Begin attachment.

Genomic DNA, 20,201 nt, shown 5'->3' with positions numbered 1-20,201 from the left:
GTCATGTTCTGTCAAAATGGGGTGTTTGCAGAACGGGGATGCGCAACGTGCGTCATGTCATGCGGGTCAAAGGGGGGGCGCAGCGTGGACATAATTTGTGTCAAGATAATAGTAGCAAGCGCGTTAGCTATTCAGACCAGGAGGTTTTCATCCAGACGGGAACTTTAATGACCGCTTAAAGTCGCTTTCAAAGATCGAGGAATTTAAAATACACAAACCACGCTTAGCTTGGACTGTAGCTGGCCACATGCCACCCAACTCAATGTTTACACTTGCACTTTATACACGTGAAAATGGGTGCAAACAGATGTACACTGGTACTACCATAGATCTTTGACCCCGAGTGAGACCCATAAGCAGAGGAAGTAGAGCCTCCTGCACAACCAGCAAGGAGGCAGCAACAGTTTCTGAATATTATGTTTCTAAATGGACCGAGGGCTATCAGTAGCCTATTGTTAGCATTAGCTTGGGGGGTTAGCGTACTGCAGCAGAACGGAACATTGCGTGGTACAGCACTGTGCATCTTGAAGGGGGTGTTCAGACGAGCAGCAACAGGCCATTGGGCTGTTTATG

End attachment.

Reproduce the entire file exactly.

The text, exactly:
Genomic DNA, 20,201 nt, shown 5'->3' with positions numbered 1-20,201 from the left:
GTCATGTTCTGTCAAAATGGGGTGTTTGCAGAACGGGGATGCGCAACGTGCGTCATGTCATGCGGGTCAAAGGGGGGGCGCAGCGTGGACATAATTTGTGTCAAGATAATAGTAGCAAGCGCGTTAGCTATTCAGACCAGGAGGTTTTCATCCAGACGGGAACTTTAATGACCGCTTAAAGTCGCTTTCAAAGATCGAGGAATTTAAAATACACAAACCACGCTTAGCTTGGACTGTAGCTGGCCACATGCCACCCAACTCAATGTTTACACTTGCACTTTATACACGTGAAAATGGGTGCAAACAGATGTACACTGGTACTACCATAGATCTTTGACCCCGAGTGAGACCCATAAGCAGAGGAAGTAGAGCCTCCTGCACAACCAGCAAGGAGGCAGCAACAGTTTCTGAATATTATGTTTCTAAATGGACCGAGGGCTATCAGTAGCCTATTGTTAGCATTAGCTTGGGGGGTTAGCGTACTGCAGCAGAACGGAACATTGCGTGGTACAGCACTGTGCATCTTGAAGGGGGTGTTCAGACGAGCAGCAACAGGCCATTGGGCTGTTTATG